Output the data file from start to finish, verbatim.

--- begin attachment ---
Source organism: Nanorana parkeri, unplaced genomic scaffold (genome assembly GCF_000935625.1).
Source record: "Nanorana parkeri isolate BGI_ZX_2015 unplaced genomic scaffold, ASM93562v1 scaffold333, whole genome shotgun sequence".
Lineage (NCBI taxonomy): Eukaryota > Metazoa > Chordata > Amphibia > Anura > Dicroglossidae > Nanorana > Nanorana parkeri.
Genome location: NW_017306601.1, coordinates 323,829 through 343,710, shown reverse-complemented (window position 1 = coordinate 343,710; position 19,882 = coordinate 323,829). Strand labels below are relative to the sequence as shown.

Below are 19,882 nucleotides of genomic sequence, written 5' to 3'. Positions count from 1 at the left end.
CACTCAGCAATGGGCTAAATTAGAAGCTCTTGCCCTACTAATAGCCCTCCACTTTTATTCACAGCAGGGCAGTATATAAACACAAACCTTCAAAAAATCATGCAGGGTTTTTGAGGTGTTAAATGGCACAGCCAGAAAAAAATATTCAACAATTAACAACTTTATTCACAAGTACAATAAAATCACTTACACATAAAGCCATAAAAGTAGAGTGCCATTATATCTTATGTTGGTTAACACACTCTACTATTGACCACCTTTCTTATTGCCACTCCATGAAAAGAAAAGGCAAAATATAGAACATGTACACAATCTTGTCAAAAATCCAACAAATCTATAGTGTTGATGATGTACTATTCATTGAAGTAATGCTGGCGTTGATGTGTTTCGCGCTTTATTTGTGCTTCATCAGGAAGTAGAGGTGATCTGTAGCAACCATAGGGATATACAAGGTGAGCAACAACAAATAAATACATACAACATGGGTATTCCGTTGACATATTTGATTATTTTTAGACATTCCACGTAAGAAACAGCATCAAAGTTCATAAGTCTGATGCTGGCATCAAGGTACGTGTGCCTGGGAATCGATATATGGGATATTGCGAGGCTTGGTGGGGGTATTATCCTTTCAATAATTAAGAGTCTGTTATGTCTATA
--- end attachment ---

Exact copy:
Source organism: Nanorana parkeri, unplaced genomic scaffold (genome assembly GCF_000935625.1).
Source record: "Nanorana parkeri isolate BGI_ZX_2015 unplaced genomic scaffold, ASM93562v1 scaffold333, whole genome shotgun sequence".
Lineage (NCBI taxonomy): Eukaryota > Metazoa > Chordata > Amphibia > Anura > Dicroglossidae > Nanorana > Nanorana parkeri.
Genome location: NW_017306601.1, coordinates 323,829 through 343,710, shown reverse-complemented (window position 1 = coordinate 343,710; position 19,882 = coordinate 323,829). Strand labels below are relative to the sequence as shown.

Below are 19,882 nucleotides of genomic sequence, written 5' to 3'. Positions count from 1 at the left end.
CACTCAGCAATGGGCTAAATTAGAAGCTCTTGCCCTACTAATAGCCCTCCACTTTTATTCACAGCAGGGCAGTATATAAACACAAACCTTCAAAAAATCATGCAGGGTTTTTGAGGTGTTAAATGGCACAGCCAGAAAAAAATATTCAACAATTAACAACTTTATTCACAAGTACAATAAAATCACTTACACATAAAGCCATAAAAGTAGAGTGCCATTATATCTTATGTTGGTTAACACACTCTACTATTGACCACCTTTCTTATTGCCACTCCATGAAAAGAAAAGGCAAAATATAGAACATGTACACAATCTTGTCAAAAATCCAACAAATCTATAGTGTTGATGATGTACTATTCATTGAAGTAATGCTGGCGTTGATGTGTTTCGCGCTTTATTTGTGCTTCATCAGGAAGTAGAGGTGATCTGTAGCAACCATAGGGATATACAAGGTGAGCAACAACAAATAAATACATACAACATGGGTATTCCGTTGACATATTTGATTATTTTTAGACATTCCACGTAAGAAACAGCATCAAAGTTCATAAGTCTGATGCTGGCATCAAGGTACGTGTGCCTGGGAATCGATATATGGGATATTGCGAGGCTTGGTGGGGGTATTATCCTTTCAATAATTAAGAGTCTGTTATGTCTATA